Daihatsu Copen (JDAL880K, KMVZW) Review

This is my 2005 Daihatsu Copen (JDAL880K)(KMVZW, aka UK spec) which I have owned for 2 and a half years now. I have done a review on this car before, but I wanted to elaborate on some things and add some more to what I’ve said in the past.
I will first give a brief history on the Copen, then talk about the exterior and gradually make my way to the inside, and then I will end with some sort of conclusion.
If you would like to read the full history of this model, you can do so here


A brief history

The Copen was revealed as a concept at the 1999 Tokyo motor show and it received positive feedback. It featured double wishbone suspension, disk brakes on all 4 corners and a electric hard top.
In 2002 the car was put into production mostly unchanged from the concept.
(Chassis code ABA-L880K) The most notable changes were the absence of disk brakes on the rear, and lack of double wishbone suspension. The interior was also changed.
The Copen was initially only available in Japan as a Kei car. If you are unfamiliar with what a Kei car is, I’ll quickly explain.

After the war, Japan introduced a new class of vehicle called “keijidosha” these cars had limitations on engine displacement and physical size. These cars were designed to be cheap, compact and economical. Over time the restrictions were adjusted, allowing for bigger engines and more power.
Today the engine displacement is capped at 660cc and power output is capped at 63HP. They are also speed limited to 140KM/H and have a max dimension of 3.4M long, 1.48M wide and 2M tall.

The Copen had a 659cc inline 4 called the JB-DET. The J series was the engine Daihatsu would put in their higher end Kei cars such as the Move Custom and Mira Avenzato TRXX.
The Copen was initially available as “Active top” which had the folding metal roof, and “Detectable top” where you had to manually lift the roof of the car, similar to a hardtop found on earlier MX-5’s. At a later date the Detectable top was no longer produced, making these one of the less common versions of the Copen.

In 2003 the Copen was exported to Europe and Australia with the same engine and right hand drive only. (Chassis code JDAL880K) It is pretty much identical to the Japanese version. Just slight electrical changes to meet regulations. (inclusion of rear fog light, ECU changes for emissions etc..)

In 2007 they fitted all Euro Copens with the 1.3L K3-VE engine and made them available in left hand drive. (Chassis code JDAL881K)
In 2009 they stopped exporting outside of Japan.
and finally in 2012 they stopped production of the 1st gen Copen.
During the 10 year production run, the Copen had very minimal changes and was the only sports kei car you could buy new, until Honda introduced the Beat successor in 2014 called the S660.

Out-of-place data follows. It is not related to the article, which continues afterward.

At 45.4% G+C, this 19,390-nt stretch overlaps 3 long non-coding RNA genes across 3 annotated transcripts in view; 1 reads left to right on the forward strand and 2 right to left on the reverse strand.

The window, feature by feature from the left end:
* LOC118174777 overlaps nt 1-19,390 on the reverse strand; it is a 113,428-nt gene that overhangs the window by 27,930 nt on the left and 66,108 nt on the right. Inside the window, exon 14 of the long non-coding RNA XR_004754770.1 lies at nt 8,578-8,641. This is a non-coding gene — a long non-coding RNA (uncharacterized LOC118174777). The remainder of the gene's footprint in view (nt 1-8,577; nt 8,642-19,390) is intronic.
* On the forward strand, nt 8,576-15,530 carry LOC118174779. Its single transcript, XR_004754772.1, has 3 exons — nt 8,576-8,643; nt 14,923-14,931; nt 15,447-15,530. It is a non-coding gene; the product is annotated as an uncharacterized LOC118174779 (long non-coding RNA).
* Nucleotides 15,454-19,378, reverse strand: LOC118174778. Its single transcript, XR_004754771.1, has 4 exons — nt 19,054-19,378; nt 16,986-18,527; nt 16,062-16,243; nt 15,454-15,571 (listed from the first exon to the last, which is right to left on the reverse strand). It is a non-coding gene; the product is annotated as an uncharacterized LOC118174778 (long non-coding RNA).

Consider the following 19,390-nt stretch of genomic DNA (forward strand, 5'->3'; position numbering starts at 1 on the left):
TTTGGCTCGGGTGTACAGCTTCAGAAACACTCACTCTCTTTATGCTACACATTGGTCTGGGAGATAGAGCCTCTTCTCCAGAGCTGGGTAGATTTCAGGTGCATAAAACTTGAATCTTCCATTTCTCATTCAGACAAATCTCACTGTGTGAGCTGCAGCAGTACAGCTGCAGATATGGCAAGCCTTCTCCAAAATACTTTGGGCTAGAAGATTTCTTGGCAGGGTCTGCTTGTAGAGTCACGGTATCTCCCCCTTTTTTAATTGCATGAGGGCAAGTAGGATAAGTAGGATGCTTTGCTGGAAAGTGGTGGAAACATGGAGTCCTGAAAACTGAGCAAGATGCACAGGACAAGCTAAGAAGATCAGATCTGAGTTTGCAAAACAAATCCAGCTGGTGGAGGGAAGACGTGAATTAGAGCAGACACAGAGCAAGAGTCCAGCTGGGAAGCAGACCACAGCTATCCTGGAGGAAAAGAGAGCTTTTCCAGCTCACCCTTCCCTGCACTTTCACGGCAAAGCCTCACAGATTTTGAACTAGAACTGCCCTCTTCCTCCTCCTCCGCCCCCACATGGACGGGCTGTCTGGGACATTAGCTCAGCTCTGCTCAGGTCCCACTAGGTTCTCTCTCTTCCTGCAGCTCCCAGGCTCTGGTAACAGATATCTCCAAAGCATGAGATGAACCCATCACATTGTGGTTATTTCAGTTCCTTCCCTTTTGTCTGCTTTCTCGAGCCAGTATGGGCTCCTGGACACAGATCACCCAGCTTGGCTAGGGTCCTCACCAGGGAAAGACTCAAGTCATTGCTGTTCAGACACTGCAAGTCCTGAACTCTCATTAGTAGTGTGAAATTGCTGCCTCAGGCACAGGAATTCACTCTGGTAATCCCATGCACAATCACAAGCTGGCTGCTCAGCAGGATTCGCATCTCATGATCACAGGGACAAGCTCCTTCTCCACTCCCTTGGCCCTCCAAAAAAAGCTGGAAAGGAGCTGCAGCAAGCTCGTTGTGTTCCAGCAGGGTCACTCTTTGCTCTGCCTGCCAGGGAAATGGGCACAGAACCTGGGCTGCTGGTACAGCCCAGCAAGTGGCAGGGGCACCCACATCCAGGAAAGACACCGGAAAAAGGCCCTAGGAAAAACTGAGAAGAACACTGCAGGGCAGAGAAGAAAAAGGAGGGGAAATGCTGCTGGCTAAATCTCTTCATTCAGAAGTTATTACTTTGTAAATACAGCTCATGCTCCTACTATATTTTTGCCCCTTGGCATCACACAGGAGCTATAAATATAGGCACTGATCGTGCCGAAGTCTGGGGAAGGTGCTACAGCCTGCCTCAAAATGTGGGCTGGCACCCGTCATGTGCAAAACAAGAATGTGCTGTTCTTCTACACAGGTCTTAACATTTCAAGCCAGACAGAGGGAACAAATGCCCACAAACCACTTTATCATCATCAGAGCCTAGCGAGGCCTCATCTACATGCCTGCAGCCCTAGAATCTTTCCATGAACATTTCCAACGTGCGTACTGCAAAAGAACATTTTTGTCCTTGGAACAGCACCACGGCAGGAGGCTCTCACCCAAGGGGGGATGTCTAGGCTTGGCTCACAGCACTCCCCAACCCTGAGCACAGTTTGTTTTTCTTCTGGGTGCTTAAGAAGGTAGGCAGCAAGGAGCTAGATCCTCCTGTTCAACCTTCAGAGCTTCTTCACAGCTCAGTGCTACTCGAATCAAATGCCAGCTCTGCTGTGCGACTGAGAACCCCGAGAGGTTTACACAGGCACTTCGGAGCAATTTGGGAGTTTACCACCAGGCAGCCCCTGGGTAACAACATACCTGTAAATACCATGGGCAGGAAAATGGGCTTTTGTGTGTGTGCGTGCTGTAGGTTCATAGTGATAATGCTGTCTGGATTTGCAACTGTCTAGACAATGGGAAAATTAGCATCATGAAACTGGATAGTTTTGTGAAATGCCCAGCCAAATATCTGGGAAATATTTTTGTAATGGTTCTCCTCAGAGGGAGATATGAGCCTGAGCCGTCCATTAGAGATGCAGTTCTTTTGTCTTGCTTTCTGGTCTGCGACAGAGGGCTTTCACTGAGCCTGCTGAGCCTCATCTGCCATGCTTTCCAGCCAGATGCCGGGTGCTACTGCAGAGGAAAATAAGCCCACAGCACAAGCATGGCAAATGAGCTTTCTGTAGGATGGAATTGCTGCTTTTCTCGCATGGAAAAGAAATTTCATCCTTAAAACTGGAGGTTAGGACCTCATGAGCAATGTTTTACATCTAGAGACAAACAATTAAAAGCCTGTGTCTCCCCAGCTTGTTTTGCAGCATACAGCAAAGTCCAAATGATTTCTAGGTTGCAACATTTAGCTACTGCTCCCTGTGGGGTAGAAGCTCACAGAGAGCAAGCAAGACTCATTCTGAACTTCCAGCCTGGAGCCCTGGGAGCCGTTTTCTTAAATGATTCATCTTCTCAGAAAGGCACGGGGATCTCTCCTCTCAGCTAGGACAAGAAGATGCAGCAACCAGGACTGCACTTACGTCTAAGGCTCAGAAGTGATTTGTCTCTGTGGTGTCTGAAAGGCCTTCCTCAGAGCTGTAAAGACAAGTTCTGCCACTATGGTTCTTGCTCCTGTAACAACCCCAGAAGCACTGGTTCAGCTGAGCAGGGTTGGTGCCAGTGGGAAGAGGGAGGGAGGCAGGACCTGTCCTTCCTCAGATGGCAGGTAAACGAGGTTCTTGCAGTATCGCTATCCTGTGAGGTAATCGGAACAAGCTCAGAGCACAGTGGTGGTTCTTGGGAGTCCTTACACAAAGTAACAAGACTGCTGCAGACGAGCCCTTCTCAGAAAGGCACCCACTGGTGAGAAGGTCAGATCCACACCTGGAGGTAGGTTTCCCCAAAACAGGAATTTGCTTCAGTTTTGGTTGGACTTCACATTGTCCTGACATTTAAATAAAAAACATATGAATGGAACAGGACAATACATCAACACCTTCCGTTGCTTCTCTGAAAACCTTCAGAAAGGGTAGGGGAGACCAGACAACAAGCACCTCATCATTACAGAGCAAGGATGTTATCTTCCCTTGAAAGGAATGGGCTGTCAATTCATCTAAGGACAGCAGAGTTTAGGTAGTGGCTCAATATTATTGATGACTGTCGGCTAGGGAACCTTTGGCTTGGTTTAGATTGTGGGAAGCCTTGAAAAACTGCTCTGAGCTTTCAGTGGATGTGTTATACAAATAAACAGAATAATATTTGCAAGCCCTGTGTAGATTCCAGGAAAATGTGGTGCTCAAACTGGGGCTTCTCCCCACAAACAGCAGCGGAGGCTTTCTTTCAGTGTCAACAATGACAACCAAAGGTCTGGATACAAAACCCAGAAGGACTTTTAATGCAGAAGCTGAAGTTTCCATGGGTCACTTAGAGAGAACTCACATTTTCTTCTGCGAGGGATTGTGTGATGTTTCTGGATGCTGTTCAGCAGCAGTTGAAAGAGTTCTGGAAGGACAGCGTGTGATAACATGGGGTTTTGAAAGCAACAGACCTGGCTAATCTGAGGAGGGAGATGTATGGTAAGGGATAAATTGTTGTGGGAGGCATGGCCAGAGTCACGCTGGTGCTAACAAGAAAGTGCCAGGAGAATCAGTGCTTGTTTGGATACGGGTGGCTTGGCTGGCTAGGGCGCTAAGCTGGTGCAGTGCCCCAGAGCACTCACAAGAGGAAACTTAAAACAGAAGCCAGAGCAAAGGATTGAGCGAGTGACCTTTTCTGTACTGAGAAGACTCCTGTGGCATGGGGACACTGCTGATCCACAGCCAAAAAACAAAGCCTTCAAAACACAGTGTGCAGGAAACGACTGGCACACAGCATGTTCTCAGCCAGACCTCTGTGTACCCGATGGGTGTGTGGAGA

The Copen is 3.4M long, 1.47M wide and 1.2M tall, so it’s quite tiny. It has a very symmetrical shape to it with lots of round curves and features. It has 15” 6 spoke alloy wheels, projector headlamps and a funny antenna that sticks out the rear fender.
The Copen looks really cute and happy in my opinion. From a distance if you squint you can maybe see a bit of 1st gen TT in there.
There is a subtle hood bulge and that shape is repeated inside out on the boot lid. It also has a dual exit chrome tipped exhaust in the centre.

There is a long body line that starts in the grille, goes up to form the bonnet and flows along the door then curves around the rear to where the exhaust is. I think this long gently flowing line is quite pretty.

My Copen has the silver metallic paint (S28) which I think looks really nice, despite silver being a boring common colour. When clean on a bright day, it sparkles and shines nicely and I think it suits the car very well, especially in contrast to the optional red leather seats.
There is a optional spoiler (standard on 1.3L) and body kit which I think looks really good.

There are some people who think it looks ugly like some weird bug, but most seems to like it. It’s unique and cute. People tend to smile when they see it.

As for more objective points, the body is mostly steel which rusts like crazy inside and out, however it does have a aluminium bonnet, boot and roof, so at least those wont rust…
The reason for the rust problem is likely due to the panels being very very thin in order to reduce weight, so it doesn’t take much for the rust to punch a hole through it, and unfortunately most Copen’s that die, die due to excessive rust that usually forms in the front edge of the sills and the rear arches which can quickly stretch into the rear bumper and boot floor. I would also check behind the front wheel arch lining as I have seen one that had a huge hole hiding there.

Well, at least the car is very light, weighing in at 830KG with the active top and 659cc engine with 5 speed manual gearbox. (Copen’s range from 800KG to 850KG depending on gearbox, engine and roof type)